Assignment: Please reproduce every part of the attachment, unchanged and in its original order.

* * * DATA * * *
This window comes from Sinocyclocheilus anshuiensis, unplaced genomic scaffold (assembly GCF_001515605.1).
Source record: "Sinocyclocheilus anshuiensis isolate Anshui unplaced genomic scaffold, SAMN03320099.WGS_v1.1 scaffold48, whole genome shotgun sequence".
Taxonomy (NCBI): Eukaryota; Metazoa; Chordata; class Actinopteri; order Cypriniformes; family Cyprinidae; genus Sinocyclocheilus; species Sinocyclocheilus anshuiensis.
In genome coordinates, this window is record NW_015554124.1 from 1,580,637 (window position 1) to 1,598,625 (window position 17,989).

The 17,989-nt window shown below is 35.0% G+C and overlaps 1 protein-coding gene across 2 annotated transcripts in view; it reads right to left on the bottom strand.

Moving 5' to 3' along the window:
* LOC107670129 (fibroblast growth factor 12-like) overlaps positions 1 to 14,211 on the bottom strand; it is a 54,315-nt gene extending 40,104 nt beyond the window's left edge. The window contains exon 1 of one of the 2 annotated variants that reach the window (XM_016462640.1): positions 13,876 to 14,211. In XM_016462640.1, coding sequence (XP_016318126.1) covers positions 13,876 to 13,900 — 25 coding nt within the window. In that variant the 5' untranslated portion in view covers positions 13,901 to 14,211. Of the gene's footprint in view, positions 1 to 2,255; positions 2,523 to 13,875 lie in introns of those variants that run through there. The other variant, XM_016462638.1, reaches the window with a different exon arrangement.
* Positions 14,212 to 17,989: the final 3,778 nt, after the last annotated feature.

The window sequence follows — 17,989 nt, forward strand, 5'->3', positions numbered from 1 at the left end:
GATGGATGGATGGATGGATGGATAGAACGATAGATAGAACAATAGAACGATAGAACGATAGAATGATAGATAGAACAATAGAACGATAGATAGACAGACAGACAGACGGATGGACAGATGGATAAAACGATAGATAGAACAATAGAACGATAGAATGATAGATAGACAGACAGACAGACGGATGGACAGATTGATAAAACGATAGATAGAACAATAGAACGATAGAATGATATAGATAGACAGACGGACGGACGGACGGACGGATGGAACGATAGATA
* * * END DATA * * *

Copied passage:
This window comes from Sinocyclocheilus anshuiensis, unplaced genomic scaffold (assembly GCF_001515605.1).
Source record: "Sinocyclocheilus anshuiensis isolate Anshui unplaced genomic scaffold, SAMN03320099.WGS_v1.1 scaffold48, whole genome shotgun sequence".
Taxonomy (NCBI): Eukaryota; Metazoa; Chordata; class Actinopteri; order Cypriniformes; family Cyprinidae; genus Sinocyclocheilus; species Sinocyclocheilus anshuiensis.
In genome coordinates, this window is record NW_015554124.1 from 1,580,637 (window position 1) to 1,598,625 (window position 17,989).

The 17,989-nt window shown below is 35.0% G+C and overlaps 1 protein-coding gene across 2 annotated transcripts in view; it reads right to left on the bottom strand.

Moving 5' to 3' along the window:
* LOC107670129 (fibroblast growth factor 12-like) overlaps positions 1 to 14,211 on the bottom strand; it is a 54,315-nt gene extending 40,104 nt beyond the window's left edge. The window contains exon 1 of one of the 2 annotated variants that reach the window (XM_016462640.1): positions 13,876 to 14,211. In XM_016462640.1, coding sequence (XP_016318126.1) covers positions 13,876 to 13,900 — 25 coding nt within the window. In that variant the 5' untranslated portion in view covers positions 13,901 to 14,211. Of the gene's footprint in view, positions 1 to 2,255; positions 2,523 to 13,875 lie in introns of those variants that run through there. The other variant, XM_016462638.1, reaches the window with a different exon arrangement.
* Positions 14,212 to 17,989: the final 3,778 nt, after the last annotated feature.

The window sequence follows — 17,989 nt, forward strand, 5'->3', positions numbered from 1 at the left end:
GATGGATGGATGGATGGATGGATAGAACGATAGATAGAACAATAGAACGATAGAACGATAGAATGATAGATAGAACAATAGAACGATAGATAGACAGACAGACAGACGGATGGACAGATGGATAAAACGATAGATAGAACAATAGAACGATAGAATGATAGATAGACAGACAGACAGACGGATGGACAGATTGATAAAACGATAGATAGAACAATAGAACGATAGAATGATATAGATAGACAGACGGACGGACGGACGGACGGATGGAACGATAGATA